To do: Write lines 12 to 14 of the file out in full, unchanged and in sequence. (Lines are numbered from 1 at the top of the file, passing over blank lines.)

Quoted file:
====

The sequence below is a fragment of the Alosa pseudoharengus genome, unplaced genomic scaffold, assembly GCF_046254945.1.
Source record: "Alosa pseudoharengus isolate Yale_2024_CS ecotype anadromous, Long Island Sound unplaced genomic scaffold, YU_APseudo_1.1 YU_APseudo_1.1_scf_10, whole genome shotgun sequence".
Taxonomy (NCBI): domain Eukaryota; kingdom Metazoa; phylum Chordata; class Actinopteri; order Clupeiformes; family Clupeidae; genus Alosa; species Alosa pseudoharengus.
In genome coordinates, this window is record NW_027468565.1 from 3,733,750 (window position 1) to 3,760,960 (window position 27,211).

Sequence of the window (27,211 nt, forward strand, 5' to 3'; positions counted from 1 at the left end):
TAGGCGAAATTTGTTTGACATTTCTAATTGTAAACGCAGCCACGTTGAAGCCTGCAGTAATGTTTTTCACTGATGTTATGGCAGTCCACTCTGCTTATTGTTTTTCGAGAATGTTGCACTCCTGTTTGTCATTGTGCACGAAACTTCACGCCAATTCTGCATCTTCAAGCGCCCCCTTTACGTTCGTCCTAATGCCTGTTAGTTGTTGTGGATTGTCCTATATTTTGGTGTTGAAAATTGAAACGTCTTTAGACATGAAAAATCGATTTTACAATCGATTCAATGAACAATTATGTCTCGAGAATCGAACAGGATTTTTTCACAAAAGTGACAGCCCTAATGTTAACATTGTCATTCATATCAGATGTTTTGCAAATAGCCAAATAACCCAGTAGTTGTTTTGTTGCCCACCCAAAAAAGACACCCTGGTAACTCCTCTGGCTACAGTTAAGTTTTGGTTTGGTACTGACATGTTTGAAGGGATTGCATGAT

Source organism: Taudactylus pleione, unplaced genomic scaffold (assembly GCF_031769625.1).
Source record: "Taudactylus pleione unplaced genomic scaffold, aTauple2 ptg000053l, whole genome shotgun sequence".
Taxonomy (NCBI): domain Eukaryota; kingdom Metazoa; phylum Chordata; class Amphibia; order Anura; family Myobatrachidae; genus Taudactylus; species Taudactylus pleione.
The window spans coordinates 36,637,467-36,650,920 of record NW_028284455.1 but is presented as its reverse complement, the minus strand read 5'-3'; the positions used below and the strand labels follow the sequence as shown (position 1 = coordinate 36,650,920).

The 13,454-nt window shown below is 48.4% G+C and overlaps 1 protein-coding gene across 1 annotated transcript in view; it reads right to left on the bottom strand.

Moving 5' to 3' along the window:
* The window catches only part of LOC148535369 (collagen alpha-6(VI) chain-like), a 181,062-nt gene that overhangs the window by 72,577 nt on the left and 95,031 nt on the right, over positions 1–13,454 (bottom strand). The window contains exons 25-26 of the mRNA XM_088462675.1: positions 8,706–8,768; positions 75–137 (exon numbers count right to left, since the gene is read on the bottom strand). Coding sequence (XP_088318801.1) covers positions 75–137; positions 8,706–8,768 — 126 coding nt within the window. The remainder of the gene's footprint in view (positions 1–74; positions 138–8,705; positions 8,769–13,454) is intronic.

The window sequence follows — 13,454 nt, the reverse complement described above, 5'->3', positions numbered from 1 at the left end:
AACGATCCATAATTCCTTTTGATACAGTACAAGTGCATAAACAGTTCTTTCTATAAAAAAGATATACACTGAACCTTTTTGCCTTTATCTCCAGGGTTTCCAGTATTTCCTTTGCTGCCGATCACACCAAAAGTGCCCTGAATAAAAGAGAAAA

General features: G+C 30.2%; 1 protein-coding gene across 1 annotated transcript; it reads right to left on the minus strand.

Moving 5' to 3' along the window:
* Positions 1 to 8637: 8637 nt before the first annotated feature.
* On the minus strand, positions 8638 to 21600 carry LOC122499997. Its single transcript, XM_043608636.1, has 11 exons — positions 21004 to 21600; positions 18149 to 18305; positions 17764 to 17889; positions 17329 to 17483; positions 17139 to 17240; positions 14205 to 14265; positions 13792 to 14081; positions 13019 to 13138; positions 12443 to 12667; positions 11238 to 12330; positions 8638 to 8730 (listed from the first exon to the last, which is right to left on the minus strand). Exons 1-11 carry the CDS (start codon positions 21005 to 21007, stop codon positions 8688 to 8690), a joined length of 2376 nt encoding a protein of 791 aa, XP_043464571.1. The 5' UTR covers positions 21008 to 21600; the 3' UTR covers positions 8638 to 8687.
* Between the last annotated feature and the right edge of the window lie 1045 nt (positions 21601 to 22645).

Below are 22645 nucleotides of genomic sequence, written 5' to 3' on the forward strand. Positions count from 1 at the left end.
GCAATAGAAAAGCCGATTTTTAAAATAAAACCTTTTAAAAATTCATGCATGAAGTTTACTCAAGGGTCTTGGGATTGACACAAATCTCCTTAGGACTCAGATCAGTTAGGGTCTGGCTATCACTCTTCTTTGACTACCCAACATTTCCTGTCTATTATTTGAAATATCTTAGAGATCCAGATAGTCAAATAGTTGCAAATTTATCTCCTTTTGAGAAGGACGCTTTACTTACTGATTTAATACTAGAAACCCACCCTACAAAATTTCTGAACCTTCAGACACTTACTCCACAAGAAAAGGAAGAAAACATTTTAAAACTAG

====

Moving 5' to 3' along the window:
* The window catches only part of LOC148535369 (collagen alpha-6(VI) chain-like), a 181,062-nt gene that overhangs the window by 72,577 nt on the left and 95,031 nt on the right, over positions 1–13,454 (bottom strand). The window contains exons 25-26 of the mRNA XM_088462675.1: positions 8,706–8,768; positions 75–137 (exon numbers count right to left, since the gene is read on the bottom strand). Coding sequence (XP_088318801.1) covers positions 75–137; positions 8,706–8,768 — 126 coding nt within the window. The remainder of the gene's footprint in view (positions 1–74; positions 138–8,705; positions 8,769–13,454) is intronic.

The window sequence follows — 13,454 nt, the reverse complement described above, 5'->3', positions numbered from 1 at the left end: